5 Ways the Department of Labor is Fighting Human Trafficking
January is National Slavery and Human Trafficking Prevention Month. This year also marks the 20th anniversary of the Trafficking Victims Protection Act, a landmark piece of legislation that established trafficking and related offenses as federal crimes. Recognizing this milestone, here’s a look at what the Department is doing to fight this criminal practice, both at home and abroad.
1. Teaming up across the government
To defeat human trafficking on our soil, it’s important for various government agencies to join forces. The department works hand-in-hand with interagency Anti-Trafficking Coordination Teams (ACTeams), which streamline federal criminal investigations and prosecutions of human trafficking offenses. In 2018, these efforts led to a 75% increase in defendants charged and a record 526 convictions domestically.
2. Helping survivors
Obtaining employment and access to economic opportunity is a critical part of moving forward for any survivor of trafficking. The Department’s Employment and Training Administration leverages its employment and training resources and expertise to help trafficking survivors move on with their lives when they are ready to do so.
3. Securing commitments
We need partners outside the United States to help stop trafficking before it ever reaches our borders. One of the most common ways it manifests is through unscrupulous recruitment practices, including the charging of exorbitant recruitment fees. The Department has secured commitments from Guatemala and Honduras to follow U.S. visa laws and guidelines regarding recruiting workers and prohibitions on charging recruitment fees, a powerful step toward curtailing a trick of this illicit trade.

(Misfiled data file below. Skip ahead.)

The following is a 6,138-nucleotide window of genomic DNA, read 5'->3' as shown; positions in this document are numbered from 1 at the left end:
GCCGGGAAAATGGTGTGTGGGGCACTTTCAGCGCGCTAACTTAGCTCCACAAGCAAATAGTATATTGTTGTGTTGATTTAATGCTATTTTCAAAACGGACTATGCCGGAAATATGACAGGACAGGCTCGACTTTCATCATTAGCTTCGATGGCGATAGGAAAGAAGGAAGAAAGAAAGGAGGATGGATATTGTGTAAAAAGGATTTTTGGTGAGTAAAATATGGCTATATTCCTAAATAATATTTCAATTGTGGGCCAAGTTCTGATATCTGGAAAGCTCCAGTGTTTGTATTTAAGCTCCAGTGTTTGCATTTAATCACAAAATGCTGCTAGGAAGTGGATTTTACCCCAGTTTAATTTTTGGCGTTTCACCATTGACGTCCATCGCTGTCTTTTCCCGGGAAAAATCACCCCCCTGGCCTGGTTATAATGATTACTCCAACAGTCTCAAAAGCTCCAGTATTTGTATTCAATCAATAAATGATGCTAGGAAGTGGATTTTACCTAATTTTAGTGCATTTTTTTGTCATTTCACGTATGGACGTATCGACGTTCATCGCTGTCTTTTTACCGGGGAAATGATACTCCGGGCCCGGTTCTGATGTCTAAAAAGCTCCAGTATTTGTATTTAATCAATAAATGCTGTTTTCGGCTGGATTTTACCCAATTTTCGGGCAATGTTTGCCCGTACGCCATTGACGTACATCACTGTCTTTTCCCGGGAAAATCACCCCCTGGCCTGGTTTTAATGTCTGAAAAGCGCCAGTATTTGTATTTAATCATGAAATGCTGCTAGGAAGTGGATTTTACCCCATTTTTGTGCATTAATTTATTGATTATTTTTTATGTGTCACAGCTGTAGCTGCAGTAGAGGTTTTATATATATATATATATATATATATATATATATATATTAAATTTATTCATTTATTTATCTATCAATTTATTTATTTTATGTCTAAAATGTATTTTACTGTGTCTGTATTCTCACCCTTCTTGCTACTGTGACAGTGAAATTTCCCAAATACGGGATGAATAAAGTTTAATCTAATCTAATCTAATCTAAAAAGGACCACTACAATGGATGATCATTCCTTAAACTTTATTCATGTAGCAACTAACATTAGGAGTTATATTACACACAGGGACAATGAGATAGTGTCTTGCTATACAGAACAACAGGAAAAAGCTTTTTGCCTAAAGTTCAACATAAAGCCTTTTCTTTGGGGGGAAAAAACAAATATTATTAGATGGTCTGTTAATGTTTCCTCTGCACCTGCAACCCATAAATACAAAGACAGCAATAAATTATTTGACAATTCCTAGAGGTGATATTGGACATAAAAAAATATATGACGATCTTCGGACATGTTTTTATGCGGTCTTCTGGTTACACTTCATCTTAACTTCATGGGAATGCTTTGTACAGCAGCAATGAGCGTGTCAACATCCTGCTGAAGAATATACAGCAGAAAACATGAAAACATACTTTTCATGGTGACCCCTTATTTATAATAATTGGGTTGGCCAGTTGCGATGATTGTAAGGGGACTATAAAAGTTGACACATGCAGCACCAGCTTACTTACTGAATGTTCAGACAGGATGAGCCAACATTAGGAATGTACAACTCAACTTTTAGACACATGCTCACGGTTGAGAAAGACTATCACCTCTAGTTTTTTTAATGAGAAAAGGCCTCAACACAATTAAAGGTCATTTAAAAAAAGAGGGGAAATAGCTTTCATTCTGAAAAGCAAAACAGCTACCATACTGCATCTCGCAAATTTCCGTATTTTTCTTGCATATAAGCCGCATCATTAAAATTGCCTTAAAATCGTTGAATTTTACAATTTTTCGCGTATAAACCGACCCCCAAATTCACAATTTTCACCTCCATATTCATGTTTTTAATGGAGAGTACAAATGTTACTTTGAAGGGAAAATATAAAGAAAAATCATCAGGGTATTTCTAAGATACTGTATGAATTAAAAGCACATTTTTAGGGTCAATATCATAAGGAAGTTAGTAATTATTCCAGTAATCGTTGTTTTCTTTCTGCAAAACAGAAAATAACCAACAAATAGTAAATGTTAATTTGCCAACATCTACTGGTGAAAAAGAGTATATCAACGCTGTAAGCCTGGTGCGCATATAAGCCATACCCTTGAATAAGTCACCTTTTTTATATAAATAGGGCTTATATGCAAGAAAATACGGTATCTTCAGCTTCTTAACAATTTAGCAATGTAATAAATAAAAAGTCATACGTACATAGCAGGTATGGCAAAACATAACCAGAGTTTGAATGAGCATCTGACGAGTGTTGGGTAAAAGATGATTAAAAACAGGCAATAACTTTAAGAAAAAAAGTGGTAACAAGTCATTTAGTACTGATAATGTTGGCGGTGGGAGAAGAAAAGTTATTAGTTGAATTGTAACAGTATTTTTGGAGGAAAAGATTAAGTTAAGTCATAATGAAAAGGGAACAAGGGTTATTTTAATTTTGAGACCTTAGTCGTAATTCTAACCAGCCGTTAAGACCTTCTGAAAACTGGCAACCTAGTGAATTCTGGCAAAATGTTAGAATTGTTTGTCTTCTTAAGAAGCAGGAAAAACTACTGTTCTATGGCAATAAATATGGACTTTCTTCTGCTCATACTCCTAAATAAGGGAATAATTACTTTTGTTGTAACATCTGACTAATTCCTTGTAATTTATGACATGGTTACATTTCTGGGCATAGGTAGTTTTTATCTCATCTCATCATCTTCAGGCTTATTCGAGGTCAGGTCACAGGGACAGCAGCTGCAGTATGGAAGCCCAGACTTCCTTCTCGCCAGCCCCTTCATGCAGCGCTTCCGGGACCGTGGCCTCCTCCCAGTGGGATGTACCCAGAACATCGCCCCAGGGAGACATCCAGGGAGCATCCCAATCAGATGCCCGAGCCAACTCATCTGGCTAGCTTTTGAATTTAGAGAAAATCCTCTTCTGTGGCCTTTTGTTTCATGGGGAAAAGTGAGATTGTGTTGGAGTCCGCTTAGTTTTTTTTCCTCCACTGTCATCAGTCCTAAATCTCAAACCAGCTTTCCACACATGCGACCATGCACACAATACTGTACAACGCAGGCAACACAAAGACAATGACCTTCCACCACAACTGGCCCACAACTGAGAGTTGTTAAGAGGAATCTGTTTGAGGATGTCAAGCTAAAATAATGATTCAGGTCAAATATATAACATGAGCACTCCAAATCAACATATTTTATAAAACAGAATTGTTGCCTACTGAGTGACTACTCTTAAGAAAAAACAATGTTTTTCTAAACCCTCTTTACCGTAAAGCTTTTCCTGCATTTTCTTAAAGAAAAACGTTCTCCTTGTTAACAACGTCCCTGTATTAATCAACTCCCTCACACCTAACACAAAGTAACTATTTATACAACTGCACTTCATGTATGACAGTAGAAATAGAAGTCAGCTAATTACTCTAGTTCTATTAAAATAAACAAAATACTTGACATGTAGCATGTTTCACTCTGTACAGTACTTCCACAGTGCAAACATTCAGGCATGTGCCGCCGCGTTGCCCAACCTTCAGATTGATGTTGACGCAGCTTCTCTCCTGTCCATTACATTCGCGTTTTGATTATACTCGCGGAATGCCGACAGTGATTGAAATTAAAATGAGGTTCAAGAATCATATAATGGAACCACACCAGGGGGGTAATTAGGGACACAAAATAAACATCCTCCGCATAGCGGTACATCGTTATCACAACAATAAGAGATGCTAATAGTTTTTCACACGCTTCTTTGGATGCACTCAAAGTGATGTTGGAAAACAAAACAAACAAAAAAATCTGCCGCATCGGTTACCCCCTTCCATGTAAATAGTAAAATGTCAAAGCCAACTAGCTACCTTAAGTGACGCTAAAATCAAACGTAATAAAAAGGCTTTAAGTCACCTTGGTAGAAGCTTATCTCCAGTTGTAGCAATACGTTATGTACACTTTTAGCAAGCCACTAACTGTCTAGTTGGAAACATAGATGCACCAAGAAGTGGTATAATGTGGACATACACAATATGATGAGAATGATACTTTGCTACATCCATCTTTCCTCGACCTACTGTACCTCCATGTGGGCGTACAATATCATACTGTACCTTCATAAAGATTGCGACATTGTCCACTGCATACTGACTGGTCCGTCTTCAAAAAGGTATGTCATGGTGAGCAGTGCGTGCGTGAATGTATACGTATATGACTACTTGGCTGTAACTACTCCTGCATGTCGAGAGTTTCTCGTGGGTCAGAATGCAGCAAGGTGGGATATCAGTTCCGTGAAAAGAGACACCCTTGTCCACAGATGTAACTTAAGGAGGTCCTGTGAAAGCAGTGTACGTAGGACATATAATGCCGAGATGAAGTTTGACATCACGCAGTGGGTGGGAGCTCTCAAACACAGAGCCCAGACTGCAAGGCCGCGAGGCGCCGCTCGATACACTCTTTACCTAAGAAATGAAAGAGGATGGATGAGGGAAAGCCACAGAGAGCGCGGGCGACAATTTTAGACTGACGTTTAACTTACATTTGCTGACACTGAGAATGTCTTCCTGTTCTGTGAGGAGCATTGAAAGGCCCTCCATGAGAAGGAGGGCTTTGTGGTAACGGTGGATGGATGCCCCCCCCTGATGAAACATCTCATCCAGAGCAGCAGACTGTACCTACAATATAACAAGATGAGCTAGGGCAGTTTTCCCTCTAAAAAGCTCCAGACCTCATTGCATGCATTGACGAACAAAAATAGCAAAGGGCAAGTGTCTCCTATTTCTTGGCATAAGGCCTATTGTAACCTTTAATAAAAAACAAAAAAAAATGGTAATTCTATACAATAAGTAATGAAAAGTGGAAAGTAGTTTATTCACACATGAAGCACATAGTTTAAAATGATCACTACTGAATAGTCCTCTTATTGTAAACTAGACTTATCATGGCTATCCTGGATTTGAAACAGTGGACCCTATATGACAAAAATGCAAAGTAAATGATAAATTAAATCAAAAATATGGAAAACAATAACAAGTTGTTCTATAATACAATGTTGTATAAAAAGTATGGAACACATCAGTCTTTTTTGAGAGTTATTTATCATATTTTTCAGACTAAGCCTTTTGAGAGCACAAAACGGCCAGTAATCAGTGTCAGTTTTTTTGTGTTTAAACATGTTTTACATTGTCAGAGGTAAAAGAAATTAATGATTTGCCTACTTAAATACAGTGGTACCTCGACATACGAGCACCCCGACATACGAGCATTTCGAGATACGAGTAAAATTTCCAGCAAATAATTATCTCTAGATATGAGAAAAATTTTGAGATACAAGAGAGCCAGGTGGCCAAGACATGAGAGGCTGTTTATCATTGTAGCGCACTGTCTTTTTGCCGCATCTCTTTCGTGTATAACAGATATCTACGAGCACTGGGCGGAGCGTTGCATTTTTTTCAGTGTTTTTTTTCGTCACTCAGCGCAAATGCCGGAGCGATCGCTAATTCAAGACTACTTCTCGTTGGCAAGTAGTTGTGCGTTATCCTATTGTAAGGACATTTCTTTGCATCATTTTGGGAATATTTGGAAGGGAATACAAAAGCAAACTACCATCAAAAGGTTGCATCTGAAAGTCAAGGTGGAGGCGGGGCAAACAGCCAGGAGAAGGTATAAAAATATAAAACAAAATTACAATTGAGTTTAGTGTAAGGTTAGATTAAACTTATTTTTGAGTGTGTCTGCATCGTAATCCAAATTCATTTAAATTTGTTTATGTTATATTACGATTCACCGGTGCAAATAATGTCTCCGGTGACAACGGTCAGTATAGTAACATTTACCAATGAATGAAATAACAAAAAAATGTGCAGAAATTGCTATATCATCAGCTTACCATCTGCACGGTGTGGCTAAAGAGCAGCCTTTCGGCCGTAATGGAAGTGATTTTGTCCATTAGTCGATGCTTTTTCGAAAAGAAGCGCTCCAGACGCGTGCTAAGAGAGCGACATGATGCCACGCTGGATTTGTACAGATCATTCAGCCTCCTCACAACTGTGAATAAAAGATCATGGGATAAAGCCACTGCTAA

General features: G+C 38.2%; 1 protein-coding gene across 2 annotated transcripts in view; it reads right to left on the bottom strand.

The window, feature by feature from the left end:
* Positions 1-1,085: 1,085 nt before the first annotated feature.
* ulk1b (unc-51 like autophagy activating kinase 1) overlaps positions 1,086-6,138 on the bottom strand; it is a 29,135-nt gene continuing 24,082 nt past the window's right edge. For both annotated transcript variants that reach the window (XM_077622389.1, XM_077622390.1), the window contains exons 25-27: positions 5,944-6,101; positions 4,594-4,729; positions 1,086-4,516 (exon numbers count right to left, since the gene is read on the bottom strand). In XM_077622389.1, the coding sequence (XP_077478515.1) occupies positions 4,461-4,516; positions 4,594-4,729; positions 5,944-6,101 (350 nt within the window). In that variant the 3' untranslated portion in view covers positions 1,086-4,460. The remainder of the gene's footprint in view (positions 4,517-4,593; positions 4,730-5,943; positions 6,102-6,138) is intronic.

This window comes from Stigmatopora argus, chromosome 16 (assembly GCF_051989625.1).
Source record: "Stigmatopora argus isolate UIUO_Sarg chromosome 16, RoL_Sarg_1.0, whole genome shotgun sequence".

4. Finding offenders
The Department’s Bureau of International Labor Affairs provides important international reporting on child labor, forced labor and human trafficking. Our Sweat & Toil app puts over 1,000 pages of research on these issues in the palm of your hand. Our Comply Chain app helps businesses develop social compliance systems to combat abuses, including human trafficking, in their product supply chains.
5. Providing technical assistance
ILAB is a leading funder of programs to combat international labor exploitation, including human trafficking. ILAB projects have helped reduce labor exploitation in garment factories, brick kilns and cocoa fields around the world.
Martha Newton is the Deputy Undersecretary for International Affairs at the U.S. Department of Labor.